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Thomas James (d.1889)

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Thomas James (d.1889), managing partner in the firm of Walker, Maynard and Co

1854 Engaged as manager at the South Bank Iron Works, Yorkshire, belonging to Sir Bernhard Samuelson[1]

1889 Obituary [2]

THOMAS JAMES, of Ivor House, Coatham, managing partner in the firm of Messrs. Maynard, Walker & Co., of the Redcar Ironworks, who died at Redcar in March last, was the only son of Thomas James, who came to the North of England in 1845 to erect the first blast-furnaces for Messrs. Bolckow & Vaughan, at Witton Park, Durham, and who afterwards, in 1851, erected the Middlesbrough blast-furnaces and the Eston furnaces for the same firm.

Whilst Thomas James, sen, was in the North of England building furnaces for Messrs. Bolckow & Vaughan and Messrs. Pease, Wilson & Co., the deceased gentleman was serving his apprenticeship under his uncle, Mr. Thomas Ellis, engineer of the Tredegar Ironworks, South Wales.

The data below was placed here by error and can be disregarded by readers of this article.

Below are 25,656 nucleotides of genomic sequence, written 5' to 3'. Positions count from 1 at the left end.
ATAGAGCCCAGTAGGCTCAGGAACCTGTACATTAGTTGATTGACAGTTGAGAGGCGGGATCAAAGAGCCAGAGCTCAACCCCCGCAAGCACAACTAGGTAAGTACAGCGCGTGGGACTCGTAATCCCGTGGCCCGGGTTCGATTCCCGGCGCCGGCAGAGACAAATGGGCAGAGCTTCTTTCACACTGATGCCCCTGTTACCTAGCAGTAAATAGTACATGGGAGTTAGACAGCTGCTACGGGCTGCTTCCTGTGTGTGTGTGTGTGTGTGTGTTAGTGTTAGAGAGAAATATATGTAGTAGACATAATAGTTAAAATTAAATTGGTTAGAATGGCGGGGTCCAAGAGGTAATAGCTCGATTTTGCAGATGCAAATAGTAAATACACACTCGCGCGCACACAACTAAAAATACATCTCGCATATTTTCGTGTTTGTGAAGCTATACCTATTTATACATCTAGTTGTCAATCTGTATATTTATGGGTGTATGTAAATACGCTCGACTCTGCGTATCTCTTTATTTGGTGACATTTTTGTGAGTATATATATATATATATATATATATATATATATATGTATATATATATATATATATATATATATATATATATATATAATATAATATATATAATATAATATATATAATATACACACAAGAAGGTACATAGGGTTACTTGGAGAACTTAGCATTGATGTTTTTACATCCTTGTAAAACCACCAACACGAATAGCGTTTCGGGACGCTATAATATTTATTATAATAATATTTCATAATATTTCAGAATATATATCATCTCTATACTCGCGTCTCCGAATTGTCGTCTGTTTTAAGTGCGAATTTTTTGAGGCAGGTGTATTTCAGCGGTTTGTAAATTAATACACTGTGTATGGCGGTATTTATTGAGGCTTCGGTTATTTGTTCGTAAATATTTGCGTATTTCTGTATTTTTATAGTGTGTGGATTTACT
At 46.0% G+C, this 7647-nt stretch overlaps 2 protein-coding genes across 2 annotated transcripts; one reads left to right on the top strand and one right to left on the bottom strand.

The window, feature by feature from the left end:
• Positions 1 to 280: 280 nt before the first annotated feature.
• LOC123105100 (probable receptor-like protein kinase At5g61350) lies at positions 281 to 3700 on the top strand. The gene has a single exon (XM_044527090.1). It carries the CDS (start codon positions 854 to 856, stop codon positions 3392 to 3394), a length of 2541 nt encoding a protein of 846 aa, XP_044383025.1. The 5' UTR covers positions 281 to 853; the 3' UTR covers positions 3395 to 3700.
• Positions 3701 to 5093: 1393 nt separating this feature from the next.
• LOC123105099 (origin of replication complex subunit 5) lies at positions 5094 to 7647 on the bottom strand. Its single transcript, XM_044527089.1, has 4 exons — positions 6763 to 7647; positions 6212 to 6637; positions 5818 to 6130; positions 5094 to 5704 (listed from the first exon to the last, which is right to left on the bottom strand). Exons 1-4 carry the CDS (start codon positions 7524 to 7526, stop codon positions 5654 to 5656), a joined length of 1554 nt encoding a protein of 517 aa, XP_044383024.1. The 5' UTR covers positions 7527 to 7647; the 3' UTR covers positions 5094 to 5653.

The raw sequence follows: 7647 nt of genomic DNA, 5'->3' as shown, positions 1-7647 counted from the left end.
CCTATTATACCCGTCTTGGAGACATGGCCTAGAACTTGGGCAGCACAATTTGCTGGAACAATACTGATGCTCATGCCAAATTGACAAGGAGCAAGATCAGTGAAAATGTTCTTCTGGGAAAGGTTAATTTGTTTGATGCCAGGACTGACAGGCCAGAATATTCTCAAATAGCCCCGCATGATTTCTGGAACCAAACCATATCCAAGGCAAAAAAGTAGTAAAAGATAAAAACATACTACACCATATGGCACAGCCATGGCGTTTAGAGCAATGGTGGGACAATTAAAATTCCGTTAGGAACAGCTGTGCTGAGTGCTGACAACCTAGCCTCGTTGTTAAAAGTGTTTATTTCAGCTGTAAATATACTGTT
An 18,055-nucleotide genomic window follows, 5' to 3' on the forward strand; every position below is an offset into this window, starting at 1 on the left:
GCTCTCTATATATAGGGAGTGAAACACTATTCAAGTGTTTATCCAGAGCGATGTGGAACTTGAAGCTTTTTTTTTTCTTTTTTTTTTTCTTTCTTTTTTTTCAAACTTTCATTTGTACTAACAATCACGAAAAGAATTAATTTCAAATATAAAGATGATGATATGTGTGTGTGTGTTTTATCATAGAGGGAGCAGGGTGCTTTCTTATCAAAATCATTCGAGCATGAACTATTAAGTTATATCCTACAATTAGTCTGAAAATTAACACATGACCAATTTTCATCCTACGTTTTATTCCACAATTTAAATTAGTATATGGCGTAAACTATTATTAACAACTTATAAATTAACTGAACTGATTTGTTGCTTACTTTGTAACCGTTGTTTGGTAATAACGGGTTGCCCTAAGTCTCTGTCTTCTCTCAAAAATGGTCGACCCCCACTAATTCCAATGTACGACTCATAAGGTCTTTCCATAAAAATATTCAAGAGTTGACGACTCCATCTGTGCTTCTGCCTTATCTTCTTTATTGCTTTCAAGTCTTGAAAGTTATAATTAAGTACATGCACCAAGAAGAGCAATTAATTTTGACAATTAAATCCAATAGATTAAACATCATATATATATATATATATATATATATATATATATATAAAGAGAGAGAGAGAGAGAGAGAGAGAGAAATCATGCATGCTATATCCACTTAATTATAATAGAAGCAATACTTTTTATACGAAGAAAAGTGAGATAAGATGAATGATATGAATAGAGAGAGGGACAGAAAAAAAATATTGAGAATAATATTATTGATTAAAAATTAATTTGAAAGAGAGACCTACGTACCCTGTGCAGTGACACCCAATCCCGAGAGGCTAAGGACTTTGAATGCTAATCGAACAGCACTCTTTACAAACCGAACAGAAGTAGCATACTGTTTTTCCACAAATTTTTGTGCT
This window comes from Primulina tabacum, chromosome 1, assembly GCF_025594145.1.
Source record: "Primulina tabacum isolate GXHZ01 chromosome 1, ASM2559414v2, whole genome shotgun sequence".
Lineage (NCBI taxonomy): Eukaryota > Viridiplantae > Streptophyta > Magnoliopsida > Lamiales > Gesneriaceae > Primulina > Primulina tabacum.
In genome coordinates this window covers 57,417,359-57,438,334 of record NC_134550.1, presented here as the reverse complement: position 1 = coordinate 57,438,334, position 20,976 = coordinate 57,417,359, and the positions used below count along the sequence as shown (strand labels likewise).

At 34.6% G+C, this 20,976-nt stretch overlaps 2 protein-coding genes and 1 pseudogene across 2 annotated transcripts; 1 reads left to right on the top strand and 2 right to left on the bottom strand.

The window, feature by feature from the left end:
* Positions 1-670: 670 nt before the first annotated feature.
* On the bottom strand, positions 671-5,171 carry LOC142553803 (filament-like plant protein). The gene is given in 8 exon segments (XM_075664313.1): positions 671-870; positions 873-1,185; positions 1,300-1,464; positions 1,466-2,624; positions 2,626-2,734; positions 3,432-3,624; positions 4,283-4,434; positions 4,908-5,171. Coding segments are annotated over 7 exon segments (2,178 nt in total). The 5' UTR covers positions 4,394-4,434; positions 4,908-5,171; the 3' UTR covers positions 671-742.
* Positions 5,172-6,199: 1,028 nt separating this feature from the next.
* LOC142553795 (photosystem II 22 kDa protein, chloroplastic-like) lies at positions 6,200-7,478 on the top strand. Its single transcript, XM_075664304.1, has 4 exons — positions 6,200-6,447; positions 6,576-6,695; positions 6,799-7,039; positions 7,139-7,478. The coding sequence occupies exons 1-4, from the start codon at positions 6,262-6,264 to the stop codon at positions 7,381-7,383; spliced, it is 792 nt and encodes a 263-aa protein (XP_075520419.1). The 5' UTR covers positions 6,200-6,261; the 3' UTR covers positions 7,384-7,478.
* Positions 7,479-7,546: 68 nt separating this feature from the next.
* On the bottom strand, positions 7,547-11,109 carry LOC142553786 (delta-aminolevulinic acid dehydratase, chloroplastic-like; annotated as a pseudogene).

On coming to the North of England, he worked at the Shildon Railway Shops, in the fitting department, and studied engineering generally. He was first connected with the blast furnaces of Messrs. Samuelson & Co., at South Bank, in the laying out of which he assisted, and was afterwards one of the managers for Messrs. Bell Bros., at Port Clarence.

He left Clarence to manage the late Lord Londonderry's furnaces at Seaham, and in 1872 returned to the Middlesbrough district and undertook the management of the Acklam furnaces (Messrs. Stevenson, Jaques & Co.). On leaving that firm, he became a partner in the firm of Messrs. Walker, Maynard & Co., of the Redcar Ironworks, in which he continued to be managing partner to the time of his death.

The deceased, gentleman took a great interest in various subjects connected with the iron trade. In local matters he also took a prominent interest, and on the formation of the Kirkleatham Local Board and the Kirkleatham School Board he was elected a member of these bodies. Two years before his death lie was prostrated with a serious illness. He recovered somewhat, but after the death, about twelve months since, of a favourite daughter, he had a relapse, and gradually grew worse.

He joined the Institute in 1872.

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